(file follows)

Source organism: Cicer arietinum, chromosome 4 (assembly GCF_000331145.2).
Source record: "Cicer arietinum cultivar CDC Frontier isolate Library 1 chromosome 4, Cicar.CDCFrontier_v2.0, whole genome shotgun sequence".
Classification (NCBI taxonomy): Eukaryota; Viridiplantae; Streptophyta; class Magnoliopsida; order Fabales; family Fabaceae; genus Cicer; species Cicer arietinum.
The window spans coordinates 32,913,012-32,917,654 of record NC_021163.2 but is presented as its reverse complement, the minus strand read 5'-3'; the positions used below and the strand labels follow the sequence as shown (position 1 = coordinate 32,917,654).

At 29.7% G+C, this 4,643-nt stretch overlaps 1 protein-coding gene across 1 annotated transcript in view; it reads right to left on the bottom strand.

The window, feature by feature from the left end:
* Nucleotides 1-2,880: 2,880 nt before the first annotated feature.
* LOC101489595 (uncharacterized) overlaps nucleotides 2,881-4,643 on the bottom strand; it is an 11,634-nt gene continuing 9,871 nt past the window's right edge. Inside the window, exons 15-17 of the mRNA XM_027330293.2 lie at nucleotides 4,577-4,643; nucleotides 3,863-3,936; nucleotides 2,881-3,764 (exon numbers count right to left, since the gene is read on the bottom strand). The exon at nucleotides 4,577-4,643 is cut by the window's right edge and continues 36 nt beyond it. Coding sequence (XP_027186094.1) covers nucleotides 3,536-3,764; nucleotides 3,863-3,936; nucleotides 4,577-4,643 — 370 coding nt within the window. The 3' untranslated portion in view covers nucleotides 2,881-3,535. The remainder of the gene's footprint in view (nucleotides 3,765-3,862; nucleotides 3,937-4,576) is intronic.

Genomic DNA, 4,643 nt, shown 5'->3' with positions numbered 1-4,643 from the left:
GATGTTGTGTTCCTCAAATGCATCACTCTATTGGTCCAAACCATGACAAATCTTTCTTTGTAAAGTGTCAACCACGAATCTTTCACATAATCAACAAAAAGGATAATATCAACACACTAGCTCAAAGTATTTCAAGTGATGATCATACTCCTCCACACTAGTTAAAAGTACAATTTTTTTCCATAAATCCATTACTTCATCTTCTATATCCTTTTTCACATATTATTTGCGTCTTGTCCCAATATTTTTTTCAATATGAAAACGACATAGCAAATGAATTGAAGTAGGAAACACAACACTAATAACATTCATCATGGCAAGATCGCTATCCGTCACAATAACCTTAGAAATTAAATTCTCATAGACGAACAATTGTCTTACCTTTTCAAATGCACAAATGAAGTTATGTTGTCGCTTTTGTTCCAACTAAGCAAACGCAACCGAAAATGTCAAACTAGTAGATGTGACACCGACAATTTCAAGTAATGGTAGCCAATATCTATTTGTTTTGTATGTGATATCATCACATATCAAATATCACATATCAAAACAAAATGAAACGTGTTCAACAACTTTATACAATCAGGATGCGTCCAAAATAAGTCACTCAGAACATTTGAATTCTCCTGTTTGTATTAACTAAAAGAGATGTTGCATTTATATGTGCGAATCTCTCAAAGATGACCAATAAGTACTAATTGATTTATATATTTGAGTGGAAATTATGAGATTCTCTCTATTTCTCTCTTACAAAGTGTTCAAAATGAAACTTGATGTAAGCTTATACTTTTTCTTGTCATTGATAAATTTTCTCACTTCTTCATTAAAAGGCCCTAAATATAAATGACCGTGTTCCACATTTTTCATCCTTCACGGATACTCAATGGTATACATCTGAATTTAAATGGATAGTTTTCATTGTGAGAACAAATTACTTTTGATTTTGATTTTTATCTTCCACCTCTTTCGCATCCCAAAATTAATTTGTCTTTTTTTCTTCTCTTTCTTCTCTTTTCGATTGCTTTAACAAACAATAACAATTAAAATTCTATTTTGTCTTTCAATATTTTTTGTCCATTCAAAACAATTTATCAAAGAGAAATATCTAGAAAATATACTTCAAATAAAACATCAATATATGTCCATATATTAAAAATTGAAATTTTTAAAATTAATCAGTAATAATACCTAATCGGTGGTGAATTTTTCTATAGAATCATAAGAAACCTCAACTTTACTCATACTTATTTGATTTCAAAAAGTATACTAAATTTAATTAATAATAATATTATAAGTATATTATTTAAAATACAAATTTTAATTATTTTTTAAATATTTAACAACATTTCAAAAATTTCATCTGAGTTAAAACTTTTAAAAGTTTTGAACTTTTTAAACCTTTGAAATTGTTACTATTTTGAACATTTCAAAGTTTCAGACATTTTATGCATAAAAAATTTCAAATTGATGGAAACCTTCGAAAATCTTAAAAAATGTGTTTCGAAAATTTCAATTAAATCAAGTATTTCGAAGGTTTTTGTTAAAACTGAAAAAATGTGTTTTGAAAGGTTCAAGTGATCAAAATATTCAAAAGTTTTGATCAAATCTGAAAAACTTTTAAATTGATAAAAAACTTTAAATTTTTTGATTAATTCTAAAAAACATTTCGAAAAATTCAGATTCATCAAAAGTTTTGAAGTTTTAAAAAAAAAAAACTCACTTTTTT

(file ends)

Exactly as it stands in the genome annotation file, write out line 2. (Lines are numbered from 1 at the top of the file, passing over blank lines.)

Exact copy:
Source record: "Cicer arietinum cultivar CDC Frontier isolate Library 1 chromosome 4, Cicar.CDCFrontier_v2.0, whole genome shotgun sequence".